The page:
What the Tax Alignment Rule Means for Your Provident Fund

March 15, 2023

Today we continue with our March theme of looking at the recent changes to the South African retirement system that few seem to talk about or even be aware of. One rule that has been in the works for a long time is called the tax alignment rule. It was first proposed in 2012 and approved in 2015 by Parliament but was only implemented in 2021.

You may ask, "so why the long list of Finance Ministers had such difficulty implementing it?". The short answer is labour unions. The unions and other stakeholders argued that the rule would erode workers' rights and benefits. But first, let's go back to the basics.

What is the tax alignment?

The tax alignment has long been an attempt by the government to harmonise the tax treatment between all retirement products while also preventing people from misusing their retirement savings when they retire.

Previously, pension and retirement annuity fund members could only take one-third of their savings as a lump sum when they retired and had to use the rest of the money to save and get regular income for life. On the other hand, the provident fund members could take their entire savings as a lump sum and use it as they see fit. This misalignment made the provident fund more favourable and flexible for the savers, and the South African Government did not like it.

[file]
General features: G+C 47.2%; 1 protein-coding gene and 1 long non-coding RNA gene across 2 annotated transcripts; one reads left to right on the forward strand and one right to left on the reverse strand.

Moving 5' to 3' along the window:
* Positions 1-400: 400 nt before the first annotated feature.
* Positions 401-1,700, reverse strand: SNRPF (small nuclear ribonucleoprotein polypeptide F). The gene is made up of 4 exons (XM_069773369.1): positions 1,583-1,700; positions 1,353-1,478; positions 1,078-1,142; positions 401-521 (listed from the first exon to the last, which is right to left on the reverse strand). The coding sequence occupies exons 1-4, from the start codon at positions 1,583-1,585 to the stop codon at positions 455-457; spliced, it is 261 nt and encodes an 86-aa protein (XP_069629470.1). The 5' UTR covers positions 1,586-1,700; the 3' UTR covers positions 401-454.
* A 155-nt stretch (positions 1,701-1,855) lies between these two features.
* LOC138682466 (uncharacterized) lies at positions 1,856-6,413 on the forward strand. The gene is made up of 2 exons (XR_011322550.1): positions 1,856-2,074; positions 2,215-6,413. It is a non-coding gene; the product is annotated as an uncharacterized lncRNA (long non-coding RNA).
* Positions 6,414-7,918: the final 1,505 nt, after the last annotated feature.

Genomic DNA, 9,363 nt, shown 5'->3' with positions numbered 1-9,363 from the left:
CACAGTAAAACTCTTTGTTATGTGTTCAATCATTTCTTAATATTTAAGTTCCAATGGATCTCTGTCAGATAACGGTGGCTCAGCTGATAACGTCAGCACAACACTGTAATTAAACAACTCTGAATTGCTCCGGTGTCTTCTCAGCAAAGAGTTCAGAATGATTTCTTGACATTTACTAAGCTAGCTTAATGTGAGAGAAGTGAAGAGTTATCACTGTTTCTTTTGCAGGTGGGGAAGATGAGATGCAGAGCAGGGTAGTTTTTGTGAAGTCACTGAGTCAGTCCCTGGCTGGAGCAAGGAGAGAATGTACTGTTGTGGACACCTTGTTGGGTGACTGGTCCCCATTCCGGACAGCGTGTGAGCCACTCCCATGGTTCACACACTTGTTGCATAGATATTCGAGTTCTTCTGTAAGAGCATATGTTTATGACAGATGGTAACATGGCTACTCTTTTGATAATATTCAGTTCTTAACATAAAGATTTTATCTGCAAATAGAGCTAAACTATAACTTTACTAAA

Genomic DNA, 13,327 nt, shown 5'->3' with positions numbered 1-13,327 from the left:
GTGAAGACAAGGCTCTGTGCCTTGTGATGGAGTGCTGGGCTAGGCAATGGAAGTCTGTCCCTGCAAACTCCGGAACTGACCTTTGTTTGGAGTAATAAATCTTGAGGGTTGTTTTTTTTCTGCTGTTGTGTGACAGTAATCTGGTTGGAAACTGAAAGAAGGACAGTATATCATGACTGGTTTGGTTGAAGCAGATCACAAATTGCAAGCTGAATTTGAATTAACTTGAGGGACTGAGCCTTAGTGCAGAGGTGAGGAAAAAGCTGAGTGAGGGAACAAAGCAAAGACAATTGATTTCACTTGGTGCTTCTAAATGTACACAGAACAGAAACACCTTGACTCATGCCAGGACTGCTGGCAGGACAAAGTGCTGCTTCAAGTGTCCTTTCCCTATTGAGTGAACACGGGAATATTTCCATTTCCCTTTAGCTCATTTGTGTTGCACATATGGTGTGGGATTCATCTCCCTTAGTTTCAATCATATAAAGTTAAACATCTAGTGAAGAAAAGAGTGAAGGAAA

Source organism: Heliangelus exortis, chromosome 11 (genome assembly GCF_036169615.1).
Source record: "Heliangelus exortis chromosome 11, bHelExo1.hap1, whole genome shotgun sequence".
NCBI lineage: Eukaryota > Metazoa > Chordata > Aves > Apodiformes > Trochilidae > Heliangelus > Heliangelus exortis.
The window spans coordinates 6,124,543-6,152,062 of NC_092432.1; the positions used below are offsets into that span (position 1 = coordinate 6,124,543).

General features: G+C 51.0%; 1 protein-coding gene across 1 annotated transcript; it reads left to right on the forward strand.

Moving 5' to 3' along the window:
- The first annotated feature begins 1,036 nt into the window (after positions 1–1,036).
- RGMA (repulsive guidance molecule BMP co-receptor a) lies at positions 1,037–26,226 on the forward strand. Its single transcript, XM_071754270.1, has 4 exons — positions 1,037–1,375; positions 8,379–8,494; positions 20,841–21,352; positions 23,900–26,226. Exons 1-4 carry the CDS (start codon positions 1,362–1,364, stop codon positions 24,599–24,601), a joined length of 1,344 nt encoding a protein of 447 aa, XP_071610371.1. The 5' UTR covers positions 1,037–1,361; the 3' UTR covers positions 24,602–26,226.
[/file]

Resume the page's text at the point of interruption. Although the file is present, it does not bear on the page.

Why was the tax alignment introduced?

History shows that most people are not disciplined enough to handle large amounts of money and make it last for the rest of their life. People would typically blow their savings and become reliant on social grants (i.e. the government).

However, the Finance Minister would probably go to great lengths to stress that the reasons are more to create more consistency and fairness in how retirement savings are taxed. We view this as a half-truth.

What does this mean for you?

If you are a member of a provident fund or a provident preservation fund, you should be aware of how will this affect your retirement savings. Some of the things to consider:

  • You will have less access to cash at retirement. That means you have to be careful with your spending and budgeting.
  • Start planning early and carefully for your retirement income needs and choose an annuity that suits your lifestyle and circumstances.

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